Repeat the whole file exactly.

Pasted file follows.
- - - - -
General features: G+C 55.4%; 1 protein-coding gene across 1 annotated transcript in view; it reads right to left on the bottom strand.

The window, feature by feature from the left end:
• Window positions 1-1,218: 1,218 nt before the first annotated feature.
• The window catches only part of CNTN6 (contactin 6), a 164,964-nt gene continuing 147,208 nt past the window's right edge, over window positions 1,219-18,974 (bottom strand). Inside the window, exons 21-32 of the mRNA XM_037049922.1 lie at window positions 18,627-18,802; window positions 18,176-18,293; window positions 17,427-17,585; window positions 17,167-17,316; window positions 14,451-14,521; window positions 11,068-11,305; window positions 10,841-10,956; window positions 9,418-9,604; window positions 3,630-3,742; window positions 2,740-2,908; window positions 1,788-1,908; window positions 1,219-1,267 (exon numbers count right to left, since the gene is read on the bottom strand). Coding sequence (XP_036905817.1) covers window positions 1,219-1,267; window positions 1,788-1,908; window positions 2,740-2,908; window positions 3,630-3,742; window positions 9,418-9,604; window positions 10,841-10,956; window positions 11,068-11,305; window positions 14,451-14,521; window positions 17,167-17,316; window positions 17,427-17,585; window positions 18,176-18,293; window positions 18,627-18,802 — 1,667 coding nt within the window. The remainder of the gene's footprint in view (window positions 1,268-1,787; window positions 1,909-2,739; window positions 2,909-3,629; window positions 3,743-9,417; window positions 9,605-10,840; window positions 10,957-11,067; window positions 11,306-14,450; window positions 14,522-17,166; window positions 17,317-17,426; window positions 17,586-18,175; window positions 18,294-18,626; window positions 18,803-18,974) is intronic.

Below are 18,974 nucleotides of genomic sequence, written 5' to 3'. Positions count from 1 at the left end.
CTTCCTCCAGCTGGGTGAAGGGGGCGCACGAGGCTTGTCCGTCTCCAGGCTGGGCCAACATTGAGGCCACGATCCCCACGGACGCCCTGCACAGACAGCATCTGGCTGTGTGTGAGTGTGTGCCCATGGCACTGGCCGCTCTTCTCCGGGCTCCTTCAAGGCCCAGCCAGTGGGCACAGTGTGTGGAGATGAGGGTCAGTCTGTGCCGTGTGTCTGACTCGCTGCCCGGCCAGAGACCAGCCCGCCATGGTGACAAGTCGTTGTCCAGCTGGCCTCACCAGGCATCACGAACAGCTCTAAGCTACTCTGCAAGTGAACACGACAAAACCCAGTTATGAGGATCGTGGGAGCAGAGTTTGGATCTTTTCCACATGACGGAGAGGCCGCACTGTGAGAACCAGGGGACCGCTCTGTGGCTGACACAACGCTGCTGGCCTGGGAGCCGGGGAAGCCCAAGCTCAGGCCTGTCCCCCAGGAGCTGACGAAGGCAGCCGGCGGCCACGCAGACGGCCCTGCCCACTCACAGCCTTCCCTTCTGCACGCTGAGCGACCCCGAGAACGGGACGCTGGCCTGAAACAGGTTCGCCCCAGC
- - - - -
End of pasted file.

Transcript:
General features: G+C 55.4%; 1 protein-coding gene across 1 annotated transcript in view; it reads right to left on the bottom strand.

The window, feature by feature from the left end:
• Window positions 1-1,218: 1,218 nt before the first annotated feature.
• The window catches only part of CNTN6 (contactin 6), a 164,964-nt gene continuing 147,208 nt past the window's right edge, over window positions 1,219-18,974 (bottom strand). Inside the window, exons 21-32 of the mRNA XM_037049922.1 lie at window positions 18,627-18,802; window positions 18,176-18,293; window positions 17,427-17,585; window positions 17,167-17,316; window positions 14,451-14,521; window positions 11,068-11,305; window positions 10,841-10,956; window positions 9,418-9,604; window positions 3,630-3,742; window positions 2,740-2,908; window positions 1,788-1,908; window positions 1,219-1,267 (exon numbers count right to left, since the gene is read on the bottom strand). Coding sequence (XP_036905817.1) covers window positions 1,219-1,267; window positions 1,788-1,908; window positions 2,740-2,908; window positions 3,630-3,742; window positions 9,418-9,604; window positions 10,841-10,956; window positions 11,068-11,305; window positions 14,451-14,521; window positions 17,167-17,316; window positions 17,427-17,585; window positions 18,176-18,293; window positions 18,627-18,802 — 1,667 coding nt within the window. The remainder of the gene's footprint in view (window positions 1,268-1,787; window positions 1,909-2,739; window positions 2,909-3,629; window positions 3,743-9,417; window positions 9,605-10,840; window positions 10,957-11,067; window positions 11,306-14,450; window positions 14,522-17,166; window positions 17,317-17,426; window positions 17,586-18,175; window positions 18,294-18,626; window positions 18,803-18,974) is intronic.

Below are 18,974 nucleotides of genomic sequence, written 5' to 3'. Positions count from 1 at the left end.
CTTCCTCCAGCTGGGTGAAGGGGGCGCACGAGGCTTGTCCGTCTCCAGGCTGGGCCAACATTGAGGCCACGATCCCCACGGACGCCCTGCACAGACAGCATCTGGCTGTGTGTGAGTGTGTGCCCATGGCACTGGCCGCTCTTCTCCGGGCTCCTTCAAGGCCCAGCCAGTGGGCACAGTGTGTGGAGATGAGGGTCAGTCTGTGCCGTGTGTCTGACTCGCTGCCCGGCCAGAGACCAGCCCGCCATGGTGACAAGTCGTTGTCCAGCTGGCCTCACCAGGCATCACGAACAGCTCTAAGCTACTCTGCAAGTGAACACGACAAAACCCAGTTATGAGGATCGTGGGAGCAGAGTTTGGATCTTTTCCACATGACGGAGAGGCCGCACTGTGAGAACCAGGGGACCGCTCTGTGGCTGACACAACGCTGCTGGCCTGGGAGCCGGGGAAGCCCAAGCTCAGGCCTGTCCCCCAGGAGCTGACGAAGGCAGCCGGCGGCCACGCAGACGGCCCTGCCCACTCACAGCCTTCCCTTCTGCACGCTGAGCGACCCCGAGAACGGGACGCTGGCCTGAAACAGGTTCGCCCCAGC